"For example: (1) As if governed by Newton's First Law of Motion, an institution will resist any change in its current direction; (2) Just as work expands to fill available time, corporate projects or acquisitions will materialize to soak up available funds; (3) Any business craving of the leader, however foolish, will be quickly supported by detailed rate-of-return and strategic studies prepared by his troops; and (4) The behavior of peer companies, whether they are expanding, acquiring, setting executive compensation or whatever, will be mindlessly imitated."
At first, Buffett ignored this and said it caused some expensive mistakes. By 1989, he said he had tried to “organize and manage Berkshire in ways that minimize its influence” and attempted to concentrate investments “in companies that appear alert to the problem.”
In today’s world of social media, 24/7 news and information overload, this problem still exists. It is why I think good corporate governance is very important. It is also why I think a company’s capital allocation is so important. If a company cannot find growth opportunities that it is qualified to attack, then just return capital to shareholders. Conversely, if a company has excellent opportunities, then returning capital to shareholders is a bad idea. Europe suffers from this problem a lot, in my opinion, as investors demand dividends and profits when sometimes the best corporate strategy is to invest for growth. It is also why I think companies that are a little bit different are interesting because management is not focused on simply trying to match its peer group.
Next, Buffett recommended to only deal with people you “like, trust and admire,” As noted earlier, this policy itself will not ensure success, but an investor can do wonders if he manages to associate himself with such people in businesses that have decent economic characteristics. He wrote:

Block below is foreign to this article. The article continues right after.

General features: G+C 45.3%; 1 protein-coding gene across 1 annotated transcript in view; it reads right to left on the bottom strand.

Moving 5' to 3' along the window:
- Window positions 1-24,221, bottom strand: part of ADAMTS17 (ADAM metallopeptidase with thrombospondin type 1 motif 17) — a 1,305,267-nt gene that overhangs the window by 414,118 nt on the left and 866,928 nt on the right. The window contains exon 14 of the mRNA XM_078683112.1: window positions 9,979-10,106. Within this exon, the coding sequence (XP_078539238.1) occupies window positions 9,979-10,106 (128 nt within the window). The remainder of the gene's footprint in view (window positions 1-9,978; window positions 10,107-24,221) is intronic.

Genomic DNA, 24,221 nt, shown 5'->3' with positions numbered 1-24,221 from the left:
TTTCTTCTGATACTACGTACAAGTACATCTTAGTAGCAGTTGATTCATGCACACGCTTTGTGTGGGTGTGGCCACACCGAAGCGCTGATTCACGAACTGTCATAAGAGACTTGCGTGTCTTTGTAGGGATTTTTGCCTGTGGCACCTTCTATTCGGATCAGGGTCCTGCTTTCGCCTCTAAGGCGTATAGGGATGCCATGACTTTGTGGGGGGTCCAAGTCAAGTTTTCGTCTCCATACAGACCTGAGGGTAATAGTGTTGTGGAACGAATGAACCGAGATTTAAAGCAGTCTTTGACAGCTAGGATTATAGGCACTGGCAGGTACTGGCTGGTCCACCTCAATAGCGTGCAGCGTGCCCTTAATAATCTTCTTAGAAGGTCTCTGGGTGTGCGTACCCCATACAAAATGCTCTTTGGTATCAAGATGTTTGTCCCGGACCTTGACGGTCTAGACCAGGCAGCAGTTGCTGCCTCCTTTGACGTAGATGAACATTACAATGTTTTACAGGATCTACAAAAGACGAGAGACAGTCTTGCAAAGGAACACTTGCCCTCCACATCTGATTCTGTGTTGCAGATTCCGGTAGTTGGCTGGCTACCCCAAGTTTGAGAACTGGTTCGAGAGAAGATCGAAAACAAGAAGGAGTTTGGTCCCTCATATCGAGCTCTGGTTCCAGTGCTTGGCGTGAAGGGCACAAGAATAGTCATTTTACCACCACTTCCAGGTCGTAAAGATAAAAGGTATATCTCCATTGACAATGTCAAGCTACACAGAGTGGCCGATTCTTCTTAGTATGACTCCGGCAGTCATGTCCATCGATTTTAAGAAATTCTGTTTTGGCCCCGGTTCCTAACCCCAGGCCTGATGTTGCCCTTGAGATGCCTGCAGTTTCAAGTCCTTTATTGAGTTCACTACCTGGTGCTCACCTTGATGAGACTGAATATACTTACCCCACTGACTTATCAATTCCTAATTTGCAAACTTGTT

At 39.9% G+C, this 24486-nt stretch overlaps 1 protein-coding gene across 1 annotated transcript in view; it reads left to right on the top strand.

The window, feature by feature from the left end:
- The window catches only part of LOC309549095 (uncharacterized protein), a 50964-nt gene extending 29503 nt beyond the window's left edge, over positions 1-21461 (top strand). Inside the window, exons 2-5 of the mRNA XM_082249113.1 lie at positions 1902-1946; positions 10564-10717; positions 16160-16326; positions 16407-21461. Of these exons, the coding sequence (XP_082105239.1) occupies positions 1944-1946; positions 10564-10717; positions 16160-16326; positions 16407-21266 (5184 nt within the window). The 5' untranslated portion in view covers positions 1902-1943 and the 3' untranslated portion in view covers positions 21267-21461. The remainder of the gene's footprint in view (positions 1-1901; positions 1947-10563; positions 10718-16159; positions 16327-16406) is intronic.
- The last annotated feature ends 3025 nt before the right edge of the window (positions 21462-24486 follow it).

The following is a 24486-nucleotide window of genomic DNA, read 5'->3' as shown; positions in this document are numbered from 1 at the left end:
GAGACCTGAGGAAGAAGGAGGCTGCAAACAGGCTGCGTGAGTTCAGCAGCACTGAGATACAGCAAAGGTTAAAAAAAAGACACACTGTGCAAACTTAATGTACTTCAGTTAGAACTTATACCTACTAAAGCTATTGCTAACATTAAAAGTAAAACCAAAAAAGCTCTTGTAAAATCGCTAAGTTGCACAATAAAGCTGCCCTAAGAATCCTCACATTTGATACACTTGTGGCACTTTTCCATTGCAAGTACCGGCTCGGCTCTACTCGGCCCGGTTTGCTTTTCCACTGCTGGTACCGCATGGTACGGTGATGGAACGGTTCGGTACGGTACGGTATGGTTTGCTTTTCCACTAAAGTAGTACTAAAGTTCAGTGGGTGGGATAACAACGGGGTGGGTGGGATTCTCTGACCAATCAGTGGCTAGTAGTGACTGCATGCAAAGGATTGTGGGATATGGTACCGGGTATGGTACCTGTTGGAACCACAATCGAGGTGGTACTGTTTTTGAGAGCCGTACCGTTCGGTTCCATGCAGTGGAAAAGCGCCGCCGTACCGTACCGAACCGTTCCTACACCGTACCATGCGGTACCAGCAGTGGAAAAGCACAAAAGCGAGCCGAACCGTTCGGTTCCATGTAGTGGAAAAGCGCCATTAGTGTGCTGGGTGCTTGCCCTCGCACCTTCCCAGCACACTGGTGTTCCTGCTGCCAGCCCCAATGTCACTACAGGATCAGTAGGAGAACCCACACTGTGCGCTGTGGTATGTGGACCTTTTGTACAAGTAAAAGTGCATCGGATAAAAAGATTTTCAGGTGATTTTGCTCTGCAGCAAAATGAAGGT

"Conversely, we do not wish to join with managers who lack admirable qualities, no matter how attractive the prospects of their business. We've never succeeded in making a good deal with a bad person."
Other mistakes Buffett admits to were good investments he recognized but missed. Although he is fine with missing great opportunities that are outside his circle of competence, he regrets a few “really big purchases that were served up to me on a platter and that I was fully capable of understanding… the cost of this thumb-sucking has been huge.”
The choice of language here is remarkably interesting: capable of understanding and thumb-sucking, which suggests Buffett lacked a motivation or work ethic to do a final piece of due diligence and pull the trigger. I would be speculating here, but does it mean Buffett was simply lazy to finalize an investment, or does it mean he found good opportunities but decided to play it safe? This reminds me of something Stanley Druckenmiller (Trades, Portfolio) has said: "When you have tremendous conviction on a trade, you must go for the jugular."
What Buffett does not regret, however, is Berkshire’s consistently conservative financial policies. He wrote:
"In retrospect, it is clear that significantly higher, though still conventional, leverage ratios at Berkshire would have produced considerably better returns on equity than the 23.8% we have actually averaged. Even in 1965, perhaps we could have judged there to be a 99% probability that higher leverage would lead to nothing but good. Correspondingly, we might have seen only a 1% chance that some shock factor, external or internal, would cause a conventional debt ratio to produce a result falling somewhere between temporary anguish and default."
Enjoy the process
Buffett’s conclusion here is that if your actions are sensible, you are certain to get good results. However, the final lesson, perhaps unintended, is when he wrote, “We enjoy the process far more than the proceeds.” Investing is not just about returns; if you hate doing research, you are probably hiring a fund manager, but if you like doing research, there is no reason why you should not do it yourself.